Disney Reseach Labs to relocate to campus, moving into Collaborative Innovation Center
A part of the Carnegie Mellon research community since 2008, Disney Research Labs will soon move into the Collaborative Innovation Center (CIC). The Disney lab will occupy 17,000 square feet of the space that Google vacated in the basement of the building, sharing space with the Apple Pittsburgh Office and an Intel Research Lab.
“We will have more space ... for our research in human-computer interaction, human-robot interaction, humanoid robotics, and computer vision,” said Jessica Hodgins, the director of Disney Research and a professor of computer science and robotics at Carnegie Mellon. The increased space available will also give Disney researchers a larger environment in which to collaborate on projects, such as the intersection of computer animation and robotics, with Carnegie Mellon faculty. One of the first companies to make a significant foray into entertainment research, Disney has research facilities in Pennsylvania, California, and Utah, as well as Zurich, Switzerland.
Disney’s presence has created opportunities for Carnegie Mellon faculty as well as student interns from departments such as the Entertainment Technology Center (ETC), computer science, and art to interact with and learn from Disney researchers. Over the past two years, the Disney Research Lab has participated in projects in both art and computer science for ESPN and Pixar Animation Studios, both affiliates of Disney, as well as the Walt Disney Parks and Resorts. Within the university, discussion groups also provide an outlet for ideas and advice to flow among disciplines. For example, the Graphics Group within the Robotics Institute meets once a week with participants from both Carnegie Mellon and the Disney Research Lab. The group also allows students to present and discuss research papers and their current work.
The Disney Research Lab has been investigating the application of robotics to character experiences within the Walt Disney Parks, in order to create a more interactive experience with guests. “One of the Disney research areas that I find most exciting is the goal of having more interactive and personally engaging robots and animated characters in the theme parks,” said Nancy Pollard, an associate professor in the School of Computer Science. “Making that happen, whether with or without a human operator, brings a new set of challenges to the research lab that we can consider.”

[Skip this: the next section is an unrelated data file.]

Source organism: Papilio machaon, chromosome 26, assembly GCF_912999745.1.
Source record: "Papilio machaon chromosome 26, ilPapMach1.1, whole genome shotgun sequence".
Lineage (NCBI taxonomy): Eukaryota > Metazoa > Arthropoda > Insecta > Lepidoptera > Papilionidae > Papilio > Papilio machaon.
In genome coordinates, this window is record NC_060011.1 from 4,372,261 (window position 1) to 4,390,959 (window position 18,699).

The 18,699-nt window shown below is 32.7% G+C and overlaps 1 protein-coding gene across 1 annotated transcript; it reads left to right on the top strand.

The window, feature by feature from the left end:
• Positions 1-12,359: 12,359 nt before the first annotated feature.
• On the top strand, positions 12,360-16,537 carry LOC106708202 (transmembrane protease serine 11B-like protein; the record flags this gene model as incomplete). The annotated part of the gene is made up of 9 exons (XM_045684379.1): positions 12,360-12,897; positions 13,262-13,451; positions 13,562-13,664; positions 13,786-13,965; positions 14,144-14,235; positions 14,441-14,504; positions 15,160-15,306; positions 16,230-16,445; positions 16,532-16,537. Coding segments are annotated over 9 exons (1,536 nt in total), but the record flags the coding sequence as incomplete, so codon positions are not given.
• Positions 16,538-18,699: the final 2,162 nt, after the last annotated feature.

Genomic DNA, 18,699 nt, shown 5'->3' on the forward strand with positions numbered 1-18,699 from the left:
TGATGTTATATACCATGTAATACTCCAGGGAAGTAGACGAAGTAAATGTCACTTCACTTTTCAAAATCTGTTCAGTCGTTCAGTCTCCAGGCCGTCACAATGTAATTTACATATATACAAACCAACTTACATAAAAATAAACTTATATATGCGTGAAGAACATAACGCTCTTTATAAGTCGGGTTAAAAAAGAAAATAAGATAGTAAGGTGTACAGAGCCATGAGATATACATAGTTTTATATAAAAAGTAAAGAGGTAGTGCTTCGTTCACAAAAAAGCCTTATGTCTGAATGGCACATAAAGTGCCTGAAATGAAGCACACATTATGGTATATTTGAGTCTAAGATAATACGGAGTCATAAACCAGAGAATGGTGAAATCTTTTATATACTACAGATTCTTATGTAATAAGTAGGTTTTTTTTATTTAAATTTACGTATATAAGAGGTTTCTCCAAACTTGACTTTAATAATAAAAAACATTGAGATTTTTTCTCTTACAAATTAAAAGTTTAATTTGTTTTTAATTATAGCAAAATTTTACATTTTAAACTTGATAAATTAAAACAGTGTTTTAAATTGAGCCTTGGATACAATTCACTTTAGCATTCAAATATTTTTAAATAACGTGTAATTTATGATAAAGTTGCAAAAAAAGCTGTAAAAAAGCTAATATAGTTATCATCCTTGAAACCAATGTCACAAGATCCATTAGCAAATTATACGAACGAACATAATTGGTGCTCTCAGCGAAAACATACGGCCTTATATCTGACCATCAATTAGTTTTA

This goal fits well with Pollard’s core research, which focuses on the use of hands and “dexterity for animated characters and robots.” Another project that was a joint effort between Carnegie Mellon faculty and post-doctorates at Disney researched algorithms for “modeling the dynamics of clothing so that new motions could be computed very quickly for interactive applications such as computer games,” Hodgins said. The work was published last summer in the Association for Computing Machinery’s Special Interest Group on Graphics and Interactive Techniques.
“CMU is a research university, and Disney’s presence helps extend research to those who wouldn’t participate otherwise: In this case, art majors,” said junior art major Caitlin Boyle.
“There is no doubt that the company has turned out some fantastic animated features over the years, and the presence of their research lab here really speaks of what CMU is best at: creativity and innovation.... A lot of the time, the interdisciplinary nature of the school can be lost for the art students; we arrive thinking big thoughts of coupling our work with science or technology ... and then have a hard time balancing studios with academics, and something inevitably falls by the wayside. The Disney Research Lab is where that kind of interdisciplinary work can be rediscovered.”